Any foreign language is difficult. There are only degrees of difficulty, based on the languages you already know and how different they are from the target language.
Native languages are also difficult. It takes children years to master their first language. We simply don't remember much from our early...
Best answer: Any foreign language is difficult. There are only degrees of difficulty, based on the languages you already know and how different they are from the target language.
Native languages are also difficult. It takes children years to master their first language. We simply don't remember much from our early years, including how difficult learning our native language was. Anyone who has raised children SHOULD remember how long it took. It was not easy for the children in my life.
German is far from the most difficult language for English speakers who know only English. Per the American Foreign Service Institute. level I languages (all the Romance languages, and most other Germanic languages, but not German, Icelandic, or Faroese) require 600 hours of study to reach competency (not fluency).
German is a level II language, requiring 750 hours. Just a bit more difficult than level I.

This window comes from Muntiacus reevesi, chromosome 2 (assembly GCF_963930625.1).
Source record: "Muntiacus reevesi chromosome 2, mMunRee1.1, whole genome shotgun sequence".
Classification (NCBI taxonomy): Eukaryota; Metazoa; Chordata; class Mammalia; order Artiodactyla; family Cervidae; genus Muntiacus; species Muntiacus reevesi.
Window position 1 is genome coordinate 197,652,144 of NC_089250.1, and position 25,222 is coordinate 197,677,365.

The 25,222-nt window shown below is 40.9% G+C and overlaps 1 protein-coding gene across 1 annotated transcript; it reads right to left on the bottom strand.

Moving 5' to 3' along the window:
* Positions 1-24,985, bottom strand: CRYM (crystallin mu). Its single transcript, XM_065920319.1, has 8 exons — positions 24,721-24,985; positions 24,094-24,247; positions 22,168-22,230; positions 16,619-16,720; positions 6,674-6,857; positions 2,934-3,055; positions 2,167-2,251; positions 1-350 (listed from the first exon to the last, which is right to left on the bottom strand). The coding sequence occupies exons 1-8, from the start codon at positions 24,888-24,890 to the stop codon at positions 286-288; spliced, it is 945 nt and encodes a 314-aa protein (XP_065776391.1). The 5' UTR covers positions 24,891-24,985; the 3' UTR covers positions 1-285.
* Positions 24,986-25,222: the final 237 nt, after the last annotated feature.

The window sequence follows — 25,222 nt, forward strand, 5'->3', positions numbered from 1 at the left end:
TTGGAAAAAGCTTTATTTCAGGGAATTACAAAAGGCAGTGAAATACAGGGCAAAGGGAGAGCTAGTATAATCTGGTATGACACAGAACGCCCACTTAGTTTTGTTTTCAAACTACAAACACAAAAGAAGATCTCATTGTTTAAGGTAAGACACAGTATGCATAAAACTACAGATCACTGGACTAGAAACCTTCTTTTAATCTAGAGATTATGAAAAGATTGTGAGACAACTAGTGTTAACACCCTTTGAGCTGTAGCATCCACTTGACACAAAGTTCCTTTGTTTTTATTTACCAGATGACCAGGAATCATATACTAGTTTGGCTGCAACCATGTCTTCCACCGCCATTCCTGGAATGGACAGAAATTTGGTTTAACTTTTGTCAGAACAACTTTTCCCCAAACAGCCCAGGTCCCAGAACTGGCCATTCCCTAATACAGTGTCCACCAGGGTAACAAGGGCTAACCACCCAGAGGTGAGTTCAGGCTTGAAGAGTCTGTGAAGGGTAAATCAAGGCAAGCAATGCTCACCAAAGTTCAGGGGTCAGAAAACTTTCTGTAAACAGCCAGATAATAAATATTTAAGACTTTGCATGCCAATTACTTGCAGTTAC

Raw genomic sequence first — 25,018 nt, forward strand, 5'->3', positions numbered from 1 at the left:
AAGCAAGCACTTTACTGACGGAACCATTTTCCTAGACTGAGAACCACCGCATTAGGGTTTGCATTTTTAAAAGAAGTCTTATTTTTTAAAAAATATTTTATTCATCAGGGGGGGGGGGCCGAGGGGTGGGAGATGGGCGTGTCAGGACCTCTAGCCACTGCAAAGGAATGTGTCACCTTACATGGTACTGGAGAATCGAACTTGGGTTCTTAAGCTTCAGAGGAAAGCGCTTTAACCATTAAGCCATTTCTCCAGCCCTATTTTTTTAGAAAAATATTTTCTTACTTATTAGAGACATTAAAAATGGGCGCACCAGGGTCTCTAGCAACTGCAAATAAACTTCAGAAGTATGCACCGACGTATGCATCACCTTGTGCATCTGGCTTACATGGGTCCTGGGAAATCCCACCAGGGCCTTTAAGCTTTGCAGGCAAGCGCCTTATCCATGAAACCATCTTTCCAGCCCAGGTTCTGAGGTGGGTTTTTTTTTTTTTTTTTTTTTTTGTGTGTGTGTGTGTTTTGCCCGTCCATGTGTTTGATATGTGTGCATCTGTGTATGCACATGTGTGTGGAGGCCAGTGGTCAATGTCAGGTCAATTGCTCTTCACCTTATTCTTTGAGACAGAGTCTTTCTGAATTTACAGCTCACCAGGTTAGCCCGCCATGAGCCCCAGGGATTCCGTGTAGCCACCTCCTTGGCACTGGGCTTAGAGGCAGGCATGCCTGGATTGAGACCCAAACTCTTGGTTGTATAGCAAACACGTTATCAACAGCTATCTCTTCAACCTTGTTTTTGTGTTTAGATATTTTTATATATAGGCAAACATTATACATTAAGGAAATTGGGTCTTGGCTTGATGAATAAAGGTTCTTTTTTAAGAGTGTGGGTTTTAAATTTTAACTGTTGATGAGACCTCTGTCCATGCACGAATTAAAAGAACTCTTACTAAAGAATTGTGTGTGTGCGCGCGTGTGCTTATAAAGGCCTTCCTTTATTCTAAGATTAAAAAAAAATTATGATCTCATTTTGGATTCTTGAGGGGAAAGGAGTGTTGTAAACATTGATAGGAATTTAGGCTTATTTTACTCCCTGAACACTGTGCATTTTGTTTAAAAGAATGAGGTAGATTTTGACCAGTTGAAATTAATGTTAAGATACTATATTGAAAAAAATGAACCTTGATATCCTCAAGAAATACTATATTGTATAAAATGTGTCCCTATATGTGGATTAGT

Level V is the hardest, requiring 2200 hours of study (all the Chinese languages, Korean, Japanese, and Arabic).
German is more inflected than English.
Nouns: have multiple regular ways of forming plurals.
They have four grammatical cases, and three grammatical genders.
Adjectives directly modifying nouns change from depending on the number/gender/case of the noun. There are three declension patterns for adjectives: two different ones when a determiner is used, depending on which determiner, and a third when there is no determiner.
German has two main word orders: one for main clauses, and another for dependent ones (with some exceptions). Changing word order often emphasizes one element over another.
Some verbs have prefixes, some of which are separable and others which are not.
one example: German has six words for THE, depending on the number/gender/case of the noun it describes.
That is certainly more complicated than French (a level I language), but nothing compared to Japanese (which has a very different kind of grammar and a writing system that uses three different scripts, often in the same sentence).
3 days ago